by Mariah Hicks

“Our main idea today is to take care of ourselves,” says one of the women standing at the front of the classroom, “because sometimes, we forget.”

Fourteen middle school girls enthusiastically fidget in their seats as the woman goes on to explain the day’s activity. The girls will be running five laps outside. At the beginning of each lap, they will choose a card from one of the five brown paper bags labeled: spirit, brain, heart, social and body. During their lap, they will reflect on the questions on the cards, either individually or with a partner.

We gather our water bottles and most of the girls rush past me, racing out the classroom door and down the stairs into the April breeze. Outside, the girls form a circle to begin their warm-ups under the afternoon sky. They energetically bounce on their tiptoes as they do jumping jacks, butt kicks and cherry pickers.

After the group exercise, each girl grabs a piece of paper from one of the paper bags and begins their laps around Stanton Middle School in Kent.

I run to catch up with a couple of girls, two seventh graders who have chosen a card from the paper bag labeled body. “I know that everyone’s body is different than mine, so I try not to compare myself to others,” it reads. One girl answers true, the other false. The coach, one of the school counselors who is walking with them, encourages the girls to think about how they’re completely different from everybody else. We continue walking as they reflect with each other on how they can appreciate their bodies without comparing themselves to others.

During the last lap, I catch up with twin sisters from China who have been in the U.S. for a little under a year. The sisters just recently joined the organization and tell me about how they enjoy it because it helps them make friends and allows them to exercise.

After walking and talking with a few girls, I realize Girls on the Run is a safe space for these girls to be themselves. I realize that it’s a way for them to exist loudly and without regret. I realize that it is all these things and so much more.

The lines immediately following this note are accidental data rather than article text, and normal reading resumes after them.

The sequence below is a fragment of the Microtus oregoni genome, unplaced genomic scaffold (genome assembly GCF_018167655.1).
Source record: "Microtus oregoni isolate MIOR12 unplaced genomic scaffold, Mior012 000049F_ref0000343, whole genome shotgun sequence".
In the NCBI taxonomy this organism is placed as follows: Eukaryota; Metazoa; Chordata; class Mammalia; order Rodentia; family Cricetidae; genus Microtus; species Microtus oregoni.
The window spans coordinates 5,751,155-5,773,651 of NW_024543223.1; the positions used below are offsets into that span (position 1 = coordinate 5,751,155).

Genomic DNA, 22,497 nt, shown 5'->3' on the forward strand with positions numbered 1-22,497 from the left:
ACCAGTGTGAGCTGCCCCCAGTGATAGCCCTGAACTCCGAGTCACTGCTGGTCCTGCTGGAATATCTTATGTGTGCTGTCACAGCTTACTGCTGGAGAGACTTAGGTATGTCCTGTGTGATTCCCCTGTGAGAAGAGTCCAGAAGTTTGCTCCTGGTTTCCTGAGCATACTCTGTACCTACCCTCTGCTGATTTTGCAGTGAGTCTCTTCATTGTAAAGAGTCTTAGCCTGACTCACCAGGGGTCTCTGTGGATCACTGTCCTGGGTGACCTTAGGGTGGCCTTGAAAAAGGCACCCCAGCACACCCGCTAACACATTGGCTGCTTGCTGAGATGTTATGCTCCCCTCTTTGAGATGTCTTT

Girls on the Run provides space for young girls throughout Northeast Ohio to get physically, mentally and emotionally fit. The international organization was founded in 1966 in Charlotte, N.C. by Molly Baker. Baker saw a need to provide young girls with tools to help them lead a better life.

The Northeast Ohio chapter covers Summit, Cuyahoga, Medina, Lorain, Lake and Portage counties. It encourages the participation of girls ages 8-15 at multiple locations throughout these counties.

Girls on the Run caters to grades 3-5, encouraging their connections with others and with themselves. Its expansion, Heart & Sole, branches out to grades 6-8, focusing more on the body, spirit, brain, heart and social connections that each girl has in life.

“It’s not a running program, it’s a self-esteem character building program,” says Executive Director Robyn Cutler. “They’re talking about a different topic and doing some kind of fitness that helps build their endurance, so at the end of the 10 weeks, all the girls from our sites can participate in a non-competitive 5K running event.”

The organization’s fitness components prepare the girls for the 5K.

“They can run, walk, skip or jump to the finish line, we don’t care how they get there,” Robyn says. “The basic philosophy is, they’ve taken these lessons and have developed character within that, and they’ve set a goal, and at the end of the season they achieve it.”

At the end of each day’s lesson, the girls and coaches gather in the front of the room for “energy awards,” which give the girls a chance to nominate someone and celebrate their achievements for that day. Today, one girl is nominated for her willingness to walk with another girl and for her kindness. While she stands in the middle of the circle, the other girls put their hands in towards the middle and begin chanting: “1, 2, 3, Girls on the Run are so much fun!”

Each hand rises into the air and the girls bounce around on their tiptoes. They gather their belongings and once again, rush into the April breeze unapologetically claiming the entirety of their beings and loudly existing as their true selves.

Girls on the Run is still in need of volunteers for the 5K. The run will take place May 18, 2019. If you or anyone you know are interested, please contact robyn.cutler@girlsontherun.org

Mariah Hicks is soon to graduate from Kent State University with a bachelor’s degree in journalism and a minor in creative writing.

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